Phew. Nell relaxed. The rest of the apartment came back into focus. Nick’s stare had made her feel like she was the only thing on earth, let alone in this dingy place. And now it all came rushing in around her, stiflingly huge and vacant. She felt badly for saying anything to him about it.

“Lucy isn’t a slut,” Nick sounded like he was talking to himself.

“What?” Nell gulped down the shock that he would even be talking to her.

“Lucy isn’t a slut.”

“I never said she was.”

“She should have never married your brother. Who knows what she was thinking.”

“Ron’s not so bad, you know.”

“She just isn’t the kind of person to be married. To anyone.”

“Or stay married, you mean.”

Nick laughed. “I hope that’s right,” he said.

“Do you know this guy? The one she’s marrying now?”

“She mentioned him. His name is David and he’s a lawyer. That is all I know.”

“You think they’ll stay together?”

“I don’t think there is such a thing as staying together with Lucy.”

Nell looked at him hard. She knew what he meant though. “She doesn’t know what she wants,” Nell mused.

“No, that isn’t true. She just wants everything.”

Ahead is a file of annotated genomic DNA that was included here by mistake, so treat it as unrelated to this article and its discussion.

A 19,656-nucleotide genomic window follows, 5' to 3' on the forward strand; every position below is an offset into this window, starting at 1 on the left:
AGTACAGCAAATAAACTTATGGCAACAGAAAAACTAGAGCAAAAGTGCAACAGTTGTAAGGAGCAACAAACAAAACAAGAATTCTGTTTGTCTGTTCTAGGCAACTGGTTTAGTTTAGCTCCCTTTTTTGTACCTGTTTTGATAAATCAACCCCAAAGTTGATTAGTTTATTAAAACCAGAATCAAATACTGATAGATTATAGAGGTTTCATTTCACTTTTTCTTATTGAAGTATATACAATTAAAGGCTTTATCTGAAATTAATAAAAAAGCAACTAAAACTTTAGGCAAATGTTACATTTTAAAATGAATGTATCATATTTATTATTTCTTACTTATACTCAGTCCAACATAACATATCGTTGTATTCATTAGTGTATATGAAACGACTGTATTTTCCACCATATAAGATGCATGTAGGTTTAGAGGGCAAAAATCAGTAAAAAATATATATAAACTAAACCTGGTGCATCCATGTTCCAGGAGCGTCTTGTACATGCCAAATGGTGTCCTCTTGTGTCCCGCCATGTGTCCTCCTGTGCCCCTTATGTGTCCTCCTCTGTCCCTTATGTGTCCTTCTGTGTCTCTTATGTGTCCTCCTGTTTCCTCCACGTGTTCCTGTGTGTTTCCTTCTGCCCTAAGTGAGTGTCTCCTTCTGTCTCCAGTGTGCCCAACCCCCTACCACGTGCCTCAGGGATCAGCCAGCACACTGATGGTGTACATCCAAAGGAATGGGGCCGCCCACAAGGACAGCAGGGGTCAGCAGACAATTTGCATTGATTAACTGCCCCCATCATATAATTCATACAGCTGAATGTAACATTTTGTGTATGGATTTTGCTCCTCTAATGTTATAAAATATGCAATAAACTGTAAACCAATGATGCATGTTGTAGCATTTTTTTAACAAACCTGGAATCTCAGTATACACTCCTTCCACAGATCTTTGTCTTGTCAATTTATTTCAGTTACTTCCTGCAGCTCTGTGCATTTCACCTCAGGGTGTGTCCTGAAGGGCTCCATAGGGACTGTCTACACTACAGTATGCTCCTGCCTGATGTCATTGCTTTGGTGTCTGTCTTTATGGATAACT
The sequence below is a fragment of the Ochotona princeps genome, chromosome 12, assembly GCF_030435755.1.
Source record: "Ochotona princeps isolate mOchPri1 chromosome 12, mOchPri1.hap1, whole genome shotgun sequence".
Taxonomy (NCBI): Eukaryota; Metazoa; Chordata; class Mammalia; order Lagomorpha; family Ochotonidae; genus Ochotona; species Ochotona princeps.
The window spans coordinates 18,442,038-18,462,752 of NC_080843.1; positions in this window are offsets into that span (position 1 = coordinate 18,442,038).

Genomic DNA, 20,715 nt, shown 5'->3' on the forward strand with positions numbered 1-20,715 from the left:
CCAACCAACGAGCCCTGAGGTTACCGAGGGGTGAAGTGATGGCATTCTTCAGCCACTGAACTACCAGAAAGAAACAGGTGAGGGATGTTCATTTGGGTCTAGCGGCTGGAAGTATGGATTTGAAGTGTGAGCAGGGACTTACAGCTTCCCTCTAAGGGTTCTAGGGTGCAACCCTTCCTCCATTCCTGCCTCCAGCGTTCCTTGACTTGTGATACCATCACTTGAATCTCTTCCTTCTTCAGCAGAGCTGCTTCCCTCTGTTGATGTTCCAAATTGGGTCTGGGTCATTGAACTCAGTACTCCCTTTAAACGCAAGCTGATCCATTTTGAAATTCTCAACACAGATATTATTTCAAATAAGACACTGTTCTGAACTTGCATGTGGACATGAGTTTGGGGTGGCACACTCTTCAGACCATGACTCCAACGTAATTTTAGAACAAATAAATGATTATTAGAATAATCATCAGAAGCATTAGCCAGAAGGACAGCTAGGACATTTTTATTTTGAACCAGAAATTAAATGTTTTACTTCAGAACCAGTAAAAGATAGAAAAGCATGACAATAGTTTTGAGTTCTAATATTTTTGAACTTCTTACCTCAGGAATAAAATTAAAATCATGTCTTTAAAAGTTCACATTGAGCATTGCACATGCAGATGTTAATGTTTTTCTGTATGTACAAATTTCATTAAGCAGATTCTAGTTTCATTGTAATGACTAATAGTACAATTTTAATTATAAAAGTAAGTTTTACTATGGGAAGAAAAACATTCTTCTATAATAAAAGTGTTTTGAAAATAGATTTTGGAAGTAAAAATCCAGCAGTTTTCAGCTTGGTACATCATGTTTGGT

“I don’t know how she gets it,” said Nell. But of course she did.

“Either do I,” Nick smiled slightly, so that the black holes of his missing teeth made the space between his lips into a checkerboard. Nell felt something for a second, not sure why she suddenly couldn’t breathe, she laughed nervously. Fear. She was afraid, but what was there to be afraid of? Nick’s crooked, trailer-park smile?

“I’m going to be nosy again,” she recovered, feeling her breath squeeze uncomfortably into tense lungs.

“You don’t say,” Nick teased.

“What did you major in in college?”

“Computer science,” he sighed.

“And you don’t have a steady job?”

“Not right now, at least not a forty-hour-a-week office job. I have a friend who owns a small company and he sends small programming jobs my way.”

“And you can survive on that?”

“I’m here, aren’t I? Anyway, what about you? What do you do?”

“Well, I work at the college library part time. I’m an English major.”

“What are you going to do? Teach?”

“Maybe. I don’t exactly have a plan.”

“You live with your parents?”

“No, off-campus in an apartment with a friend.”

“Oh, that’s nice.” Nell felt the strain. This was the type of conversation you have with people you’re forced to sit next to on an airplane, or an acquaintance you haven’t seen in five years. Nick nodded hies head up and down, up and down, obviously totally out of things to say.

“Well,” said Nell, red heat flooding into her cheeks.

“Well?” He mimicked, smiling a tiny bit of a smile. Nell dug fingernails into her palm. Think fast.

“I’m hungry, do you want to go get something to eat? On me?”

“What was that? You want to take me out on a date?”

“Date?” Oh crap, now her face really had the blood rushing right to it. “No date. Just a friendly dinner.”

“Sounds like a date to me,” Nick grinned, enjoying her pain as she squirmed in front of him.